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To complement the recent post on Euler's errors, I would pose the following question: what common errors of Euler interpetation appear in the literature? What errors are attributed to Euler's work in infinitesimal analysis even though he never made them? In addition, what cultural attitudes tend to contribute to the persistence of a desire to seek to attribute errors to Euler (sometimes without bothering to study his works firsthand)? As an example, I would cite Jeremy Gray's comment to the effect that

At some point it should be admitted that Euler's attempts at explaining the foundations of calculus in terms of differentials, which are and are not zero, are dreadfully weak,

while providing no evidence whatsoever for such a claim. See page 6 here.

Another example is the thread Euler and infinity whether both the question and the accepted answer assume that Euler cavalierly assumed that sine equals the infinite product merely because they have the same zeros. Over 300 visitors to the page didn't disagree and apparently nobody bothered actually to look at what Euler wrote.

Note 1. Qualified editors are invited to click on the "reopen" button below to permit an exploration of specific issues of objectivity or lack thereof in Euler interpretation.

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    $\begingroup$ The only desire to seek errors is the truth, i.e., to find out whether a proof is really "correct". It may be difficult to say what this means, but it has nothing to do with Euler. $\endgroup$ – Dietrich Burde Apr 22 '14 at 9:18
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    $\begingroup$ An example of the kind of attitude I am referring to is found in the currently fourth answer at the "Euler's errors" post. I responded to the answer there; see here $\endgroup$ – Mikhail Katz Apr 22 '14 at 9:22
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    $\begingroup$ @user72694 I don't see how that addresses my comment. I was simply questioning your apparant claim that people go out of their way to dig up errors in Euler's works. $\endgroup$ – Jack M Apr 23 '14 at 12:14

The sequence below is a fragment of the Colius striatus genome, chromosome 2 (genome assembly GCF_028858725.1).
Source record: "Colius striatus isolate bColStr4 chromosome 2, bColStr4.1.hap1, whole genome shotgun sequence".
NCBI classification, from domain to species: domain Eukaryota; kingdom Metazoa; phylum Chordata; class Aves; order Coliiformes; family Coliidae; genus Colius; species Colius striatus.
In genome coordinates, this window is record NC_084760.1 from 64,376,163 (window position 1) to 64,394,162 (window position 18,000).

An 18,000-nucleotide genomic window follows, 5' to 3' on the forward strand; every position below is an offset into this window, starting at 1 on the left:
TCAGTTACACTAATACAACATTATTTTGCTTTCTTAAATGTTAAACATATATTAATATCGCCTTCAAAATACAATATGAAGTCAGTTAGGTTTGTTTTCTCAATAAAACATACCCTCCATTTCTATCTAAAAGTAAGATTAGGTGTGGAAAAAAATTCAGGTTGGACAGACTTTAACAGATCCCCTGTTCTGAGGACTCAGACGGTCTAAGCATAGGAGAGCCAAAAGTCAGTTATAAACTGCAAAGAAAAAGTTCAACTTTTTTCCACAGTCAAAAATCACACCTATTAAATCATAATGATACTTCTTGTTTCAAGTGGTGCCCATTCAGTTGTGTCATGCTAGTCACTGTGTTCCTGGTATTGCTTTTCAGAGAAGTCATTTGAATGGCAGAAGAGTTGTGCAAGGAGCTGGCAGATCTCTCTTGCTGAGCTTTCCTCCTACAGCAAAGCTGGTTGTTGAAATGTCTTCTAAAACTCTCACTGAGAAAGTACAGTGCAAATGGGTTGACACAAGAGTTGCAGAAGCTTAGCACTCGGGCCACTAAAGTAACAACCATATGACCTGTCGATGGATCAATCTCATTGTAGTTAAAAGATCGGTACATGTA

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    $\begingroup$ I think it's clear OP has an agenda and is more interested in pushing a point than in enquiring about mathematics. Voting to close. $\endgroup$ – Gerry Myerson Apr 23 '14 at 13:10
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    $\begingroup$ @GerryMyerson has distinguished himself in this kind of narrow-minded interpretation of SE rules before. I invite other editors to distance themselves from this kind of practice of suppressing viewpoints deviating from the received wisdom. $\endgroup$ – Mikhail Katz Apr 23 '14 at 15:20
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A possible reason for holding Euler to be suspect has to do with the fact that Euler was an infinitesimalist par excellence. Starting around 1870, Prussian mathematicians launched a program of rigorizing mathematics that was inextricably linked in their minds with a desire to extirpate infinitesimals. This contributed to a widespread attitude of suspicion toward infinitesimals which was perpetuated in numerous writings by historians who sought to embellish the significance of the Prussian effort. Thus, C. Boyer in his influential text goes so far as describing Cantor, Dedenkind, and Weierstrass as "the great triumvirate". Such historians also repeatedly painted a picture of rigor and infinitesimals as being antonyms. By association, the great infinitesimalists of the past also became suspect. More details can be found in this article.

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